Nigeria’s sugar backward integration policy attracts N250 billion investment – Adedeji

Nigeria is making steady and good progress in implementing its policy roadmap for the sugar sector as contained in the Nigeria Sugar Master Plan (NSMP), Zacch Adedeji, Executive Secretary of the National Sugar Development Council (NSDC) said.

The NSMP is an ambitious 10-year plan designed to revitalize the sector and make Nigeria a net exporter of the commodity.

The Federal Executive Council at its 37th meeting held on September 19, 2012, approved the NSMP for implementation and adoption as the government’s strategic roadmap for the development of the sugar sub-sector. The actual implementation started in 2013.

Adedeji, in a press release, said the industry had attracted more than N250 billion in investment through its backward integration program in seven years of the initiative, even as more investors expressed their willingness to commit more resources to the sector.

It was only recently that a new investor, KIA Group Africa, completed the process of acquiring the defunct Nigeria Sugar Company (NISUCO) in Bacita, Kwara State, and has since commenced work.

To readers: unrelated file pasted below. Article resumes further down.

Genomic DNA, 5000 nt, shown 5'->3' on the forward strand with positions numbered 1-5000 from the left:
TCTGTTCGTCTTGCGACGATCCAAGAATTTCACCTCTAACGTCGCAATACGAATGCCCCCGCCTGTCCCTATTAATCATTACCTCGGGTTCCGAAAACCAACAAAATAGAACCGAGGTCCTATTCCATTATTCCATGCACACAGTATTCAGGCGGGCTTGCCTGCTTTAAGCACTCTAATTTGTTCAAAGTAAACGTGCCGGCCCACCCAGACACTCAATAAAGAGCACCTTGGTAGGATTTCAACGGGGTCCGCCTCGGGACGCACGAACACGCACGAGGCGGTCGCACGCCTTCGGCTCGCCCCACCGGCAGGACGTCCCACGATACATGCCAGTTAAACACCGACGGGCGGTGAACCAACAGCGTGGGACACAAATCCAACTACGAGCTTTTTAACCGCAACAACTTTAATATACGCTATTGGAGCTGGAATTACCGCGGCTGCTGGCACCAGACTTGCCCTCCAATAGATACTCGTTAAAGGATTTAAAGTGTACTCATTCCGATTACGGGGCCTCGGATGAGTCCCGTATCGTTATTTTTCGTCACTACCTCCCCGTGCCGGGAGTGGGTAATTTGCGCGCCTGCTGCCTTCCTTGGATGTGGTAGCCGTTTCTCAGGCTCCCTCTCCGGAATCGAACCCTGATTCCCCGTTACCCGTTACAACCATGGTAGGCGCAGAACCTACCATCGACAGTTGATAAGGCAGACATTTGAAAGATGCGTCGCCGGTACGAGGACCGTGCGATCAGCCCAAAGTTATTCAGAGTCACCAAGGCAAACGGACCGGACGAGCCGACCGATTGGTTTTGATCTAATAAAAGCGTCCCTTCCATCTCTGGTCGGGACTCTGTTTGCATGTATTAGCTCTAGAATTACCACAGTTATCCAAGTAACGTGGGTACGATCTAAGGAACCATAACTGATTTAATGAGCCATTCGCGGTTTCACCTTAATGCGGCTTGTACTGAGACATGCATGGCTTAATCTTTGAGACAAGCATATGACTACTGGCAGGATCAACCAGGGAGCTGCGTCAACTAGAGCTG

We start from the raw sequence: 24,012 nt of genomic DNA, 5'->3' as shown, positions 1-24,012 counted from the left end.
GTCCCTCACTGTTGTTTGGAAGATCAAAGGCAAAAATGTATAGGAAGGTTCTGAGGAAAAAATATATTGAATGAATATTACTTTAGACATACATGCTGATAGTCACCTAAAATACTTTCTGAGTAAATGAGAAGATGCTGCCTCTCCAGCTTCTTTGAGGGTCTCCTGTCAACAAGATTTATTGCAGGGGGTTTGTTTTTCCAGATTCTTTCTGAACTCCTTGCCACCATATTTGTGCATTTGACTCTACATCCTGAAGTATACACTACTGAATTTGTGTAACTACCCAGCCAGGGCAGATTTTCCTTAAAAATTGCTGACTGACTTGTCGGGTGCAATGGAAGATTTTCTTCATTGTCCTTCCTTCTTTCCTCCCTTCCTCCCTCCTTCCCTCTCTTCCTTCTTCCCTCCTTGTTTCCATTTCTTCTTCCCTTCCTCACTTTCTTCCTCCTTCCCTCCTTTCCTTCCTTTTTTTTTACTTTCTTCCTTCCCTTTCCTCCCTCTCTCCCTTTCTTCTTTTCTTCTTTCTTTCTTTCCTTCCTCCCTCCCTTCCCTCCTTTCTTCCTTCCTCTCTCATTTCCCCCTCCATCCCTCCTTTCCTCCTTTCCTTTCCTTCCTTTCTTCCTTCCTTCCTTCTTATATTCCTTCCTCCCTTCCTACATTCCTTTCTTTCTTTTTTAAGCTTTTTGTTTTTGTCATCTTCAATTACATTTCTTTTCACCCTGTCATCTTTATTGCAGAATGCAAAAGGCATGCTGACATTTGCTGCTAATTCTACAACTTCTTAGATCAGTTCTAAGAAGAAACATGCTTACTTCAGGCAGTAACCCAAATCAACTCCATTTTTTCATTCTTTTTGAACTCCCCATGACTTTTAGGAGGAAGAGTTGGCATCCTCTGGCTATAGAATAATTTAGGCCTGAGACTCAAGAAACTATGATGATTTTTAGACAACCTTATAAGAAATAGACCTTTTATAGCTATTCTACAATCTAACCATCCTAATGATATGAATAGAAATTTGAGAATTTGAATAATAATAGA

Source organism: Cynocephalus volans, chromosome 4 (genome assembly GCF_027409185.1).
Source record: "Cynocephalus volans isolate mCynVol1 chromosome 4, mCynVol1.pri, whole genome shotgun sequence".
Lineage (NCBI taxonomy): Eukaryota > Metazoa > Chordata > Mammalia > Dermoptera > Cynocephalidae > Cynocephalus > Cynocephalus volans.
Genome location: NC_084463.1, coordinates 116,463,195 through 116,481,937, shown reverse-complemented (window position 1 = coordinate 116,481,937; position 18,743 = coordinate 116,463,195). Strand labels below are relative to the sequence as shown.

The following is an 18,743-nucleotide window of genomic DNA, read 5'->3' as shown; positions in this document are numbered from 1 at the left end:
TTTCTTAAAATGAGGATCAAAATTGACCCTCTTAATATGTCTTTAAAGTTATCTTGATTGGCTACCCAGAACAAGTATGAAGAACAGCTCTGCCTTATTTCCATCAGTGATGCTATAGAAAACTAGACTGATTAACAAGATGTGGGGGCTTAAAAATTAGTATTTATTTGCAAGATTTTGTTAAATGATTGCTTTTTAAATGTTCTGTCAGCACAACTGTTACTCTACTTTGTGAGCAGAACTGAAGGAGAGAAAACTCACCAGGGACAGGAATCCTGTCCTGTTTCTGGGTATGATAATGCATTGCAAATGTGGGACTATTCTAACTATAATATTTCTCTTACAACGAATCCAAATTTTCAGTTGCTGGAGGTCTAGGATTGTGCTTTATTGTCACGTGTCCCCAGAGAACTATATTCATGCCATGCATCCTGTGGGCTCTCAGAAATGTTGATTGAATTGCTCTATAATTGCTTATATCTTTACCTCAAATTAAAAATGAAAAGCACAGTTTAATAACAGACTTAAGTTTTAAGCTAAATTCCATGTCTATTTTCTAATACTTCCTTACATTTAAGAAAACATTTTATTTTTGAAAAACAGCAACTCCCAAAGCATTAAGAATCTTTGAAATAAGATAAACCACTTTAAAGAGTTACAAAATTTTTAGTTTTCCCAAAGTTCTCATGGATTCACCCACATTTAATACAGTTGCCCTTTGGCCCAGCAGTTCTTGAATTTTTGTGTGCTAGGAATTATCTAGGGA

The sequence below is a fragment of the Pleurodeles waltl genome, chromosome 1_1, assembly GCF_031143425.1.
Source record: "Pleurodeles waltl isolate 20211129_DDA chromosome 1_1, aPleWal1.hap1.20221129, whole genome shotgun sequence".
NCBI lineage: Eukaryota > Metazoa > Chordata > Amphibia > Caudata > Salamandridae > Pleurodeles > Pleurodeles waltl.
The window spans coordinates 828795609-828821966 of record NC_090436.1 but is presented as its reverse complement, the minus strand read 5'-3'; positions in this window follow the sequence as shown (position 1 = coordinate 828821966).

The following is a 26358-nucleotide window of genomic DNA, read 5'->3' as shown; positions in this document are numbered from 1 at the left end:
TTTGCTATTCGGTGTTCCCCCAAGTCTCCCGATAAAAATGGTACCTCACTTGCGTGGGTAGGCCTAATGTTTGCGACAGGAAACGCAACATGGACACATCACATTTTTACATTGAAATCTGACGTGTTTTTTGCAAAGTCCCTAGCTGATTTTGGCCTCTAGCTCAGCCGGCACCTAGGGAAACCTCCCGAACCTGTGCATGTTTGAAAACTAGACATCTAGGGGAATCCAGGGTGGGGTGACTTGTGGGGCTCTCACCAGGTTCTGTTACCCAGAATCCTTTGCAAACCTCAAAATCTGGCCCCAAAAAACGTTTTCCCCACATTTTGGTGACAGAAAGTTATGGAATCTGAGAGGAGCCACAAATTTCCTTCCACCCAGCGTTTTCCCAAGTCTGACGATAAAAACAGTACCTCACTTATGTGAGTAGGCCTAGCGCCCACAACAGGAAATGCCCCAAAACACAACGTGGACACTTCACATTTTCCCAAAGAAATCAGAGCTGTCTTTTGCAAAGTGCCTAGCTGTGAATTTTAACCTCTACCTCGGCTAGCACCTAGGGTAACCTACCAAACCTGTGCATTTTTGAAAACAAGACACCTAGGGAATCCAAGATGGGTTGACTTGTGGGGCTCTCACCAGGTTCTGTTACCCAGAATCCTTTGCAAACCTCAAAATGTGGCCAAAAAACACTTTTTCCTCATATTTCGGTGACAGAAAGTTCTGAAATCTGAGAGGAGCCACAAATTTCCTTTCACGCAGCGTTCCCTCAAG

KIA Group now joins existing industry players such as Dangote Group, BUA Group and Flour Mills to pilot the BIP component of NSMP.

“The new owner aims to produce at least 300,000 metric tons of sugarcane, refine around 204,000 metric tons of the sweet commodity and aim for N46 billion in revenue by 2027.”

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He further added that a workforce of around 20,000 employees would be hired to drive the company towards optimum production and ensure the country’s economic growth.

Similarly, another major industry player, Flour Mills Limited, recently signed a multi-million dollar deal with the Nasarawa State Government to build a mill at Toto LGA. The new project comes on top of the company’s N50 billion Golden Sugar in Sunti, Niger State.

According to the statement signed by Ahmed Waziri, the Director of the Office of the Executive Secretary, Adedeji reaffirmed the government’s desire to build a globally competitive sugar industry that would boost the local economy, provide jobs for the large young population of Nigeria and would position Nigeria as a net exporter of the commodity.

He said the council, in its wisdom, recently convened a roundtable bringing together key stakeholders to deliberate and share views on the challenges associated with the importation of equipment and machinery by some operators.

The meeting brought together stakeholders from the Nigeria Customs Service, the Federal Ministry of Finance and the Central Bank of Nigeria as well as members of the organized private sector. The forum then deliberated and adopted small, cost-effective measures that would address government and operator concerns.

Rachel J. Bradford